There are fair criticisms to be made of how the Biden administration has handled this issue, and fair rebuttals to those criticisms — I wish they’d be more forceful in calling out the xenophobic underpinnings of this issue and quicker about getting the press their photo op — but what there isn’t is any chance in Hell I’d want to be traveling in a remotely similar direction to that guy.

I would much rather be on the side of the guy who has, from the very beginning, made it clear that his primary concern is the well-being of children who would otherwise face a dangerous journey and a return to desperate and dangerous circumstances, as he did in an interview with Univision almost a month ago.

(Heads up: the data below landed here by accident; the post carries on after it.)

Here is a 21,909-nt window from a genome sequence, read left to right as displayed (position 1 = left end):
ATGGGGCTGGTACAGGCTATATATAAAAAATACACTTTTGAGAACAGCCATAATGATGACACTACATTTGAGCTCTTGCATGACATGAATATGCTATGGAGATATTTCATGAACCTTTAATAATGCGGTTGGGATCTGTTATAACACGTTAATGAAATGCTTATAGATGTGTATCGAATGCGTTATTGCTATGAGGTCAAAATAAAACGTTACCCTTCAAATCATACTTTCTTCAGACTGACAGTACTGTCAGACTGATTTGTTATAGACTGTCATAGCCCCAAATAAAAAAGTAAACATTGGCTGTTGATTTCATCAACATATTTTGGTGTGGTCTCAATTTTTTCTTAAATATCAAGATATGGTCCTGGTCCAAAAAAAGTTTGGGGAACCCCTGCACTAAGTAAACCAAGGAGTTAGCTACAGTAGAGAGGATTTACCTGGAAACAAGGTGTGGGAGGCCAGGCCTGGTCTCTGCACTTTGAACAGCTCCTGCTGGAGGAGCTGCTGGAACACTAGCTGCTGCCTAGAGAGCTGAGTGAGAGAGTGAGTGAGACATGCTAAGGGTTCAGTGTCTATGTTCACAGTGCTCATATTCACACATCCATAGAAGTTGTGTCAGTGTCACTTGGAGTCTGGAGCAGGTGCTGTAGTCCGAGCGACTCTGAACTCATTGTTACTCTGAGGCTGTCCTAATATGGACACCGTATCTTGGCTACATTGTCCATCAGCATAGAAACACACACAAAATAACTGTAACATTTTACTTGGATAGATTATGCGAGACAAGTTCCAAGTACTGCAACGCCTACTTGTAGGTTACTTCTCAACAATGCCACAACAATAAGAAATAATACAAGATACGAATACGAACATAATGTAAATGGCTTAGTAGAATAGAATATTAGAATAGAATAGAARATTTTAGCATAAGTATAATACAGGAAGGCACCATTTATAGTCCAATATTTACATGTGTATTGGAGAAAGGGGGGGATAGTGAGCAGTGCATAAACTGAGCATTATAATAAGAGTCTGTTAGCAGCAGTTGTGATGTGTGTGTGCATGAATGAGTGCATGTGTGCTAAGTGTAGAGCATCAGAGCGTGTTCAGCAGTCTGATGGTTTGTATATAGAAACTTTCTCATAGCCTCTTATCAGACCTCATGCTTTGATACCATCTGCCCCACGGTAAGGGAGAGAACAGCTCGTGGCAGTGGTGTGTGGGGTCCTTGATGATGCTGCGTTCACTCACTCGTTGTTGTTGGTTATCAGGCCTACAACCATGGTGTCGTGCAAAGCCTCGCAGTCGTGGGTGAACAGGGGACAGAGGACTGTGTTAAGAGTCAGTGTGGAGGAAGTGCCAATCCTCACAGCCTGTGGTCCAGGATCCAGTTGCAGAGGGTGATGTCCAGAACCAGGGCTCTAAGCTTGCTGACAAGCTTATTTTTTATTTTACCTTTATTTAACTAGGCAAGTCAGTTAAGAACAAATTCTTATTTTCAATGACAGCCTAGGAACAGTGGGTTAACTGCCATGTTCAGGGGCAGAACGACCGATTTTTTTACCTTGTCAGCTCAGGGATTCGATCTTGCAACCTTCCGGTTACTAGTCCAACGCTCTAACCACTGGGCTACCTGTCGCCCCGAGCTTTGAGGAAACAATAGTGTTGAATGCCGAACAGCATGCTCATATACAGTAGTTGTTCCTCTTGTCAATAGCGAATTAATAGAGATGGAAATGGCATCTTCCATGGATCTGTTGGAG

President Biden will no doubt face a barrage of questions on this issue Thursday night, during his much-anticipated first formal press conference. There will be a great deal of pressure on him to throw some kind of tough talk around in order to mollify the “crisis” crowd. I hope he sticks with the emphasis he’s had all along, the one that so offends John Cornyn and, apparently, all of the reporters who have no clue what it’s like to make such an agonizing decision about their own imperiled children. I believe he will.

I think Psaki summed it up best during an interview with CNN’s Jake Tapper, who asked if more humane policies “might serve as beckoning for some of these migrants.”

“Look, Jake. I think we think there’s a lot of factors. And sure, this president I think is perceived as more humane. We’ll take that,” Psaki replied.

I’ll take that, too.

This is an opinion piece. The views expressed in this article are those of just the author.

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Newsrust - US Top News: Reporters Lecture Migrants for 'Not Getting the Message'
Reporters Lecture Migrants for 'Not Getting the Message'
Newsrust - US Top News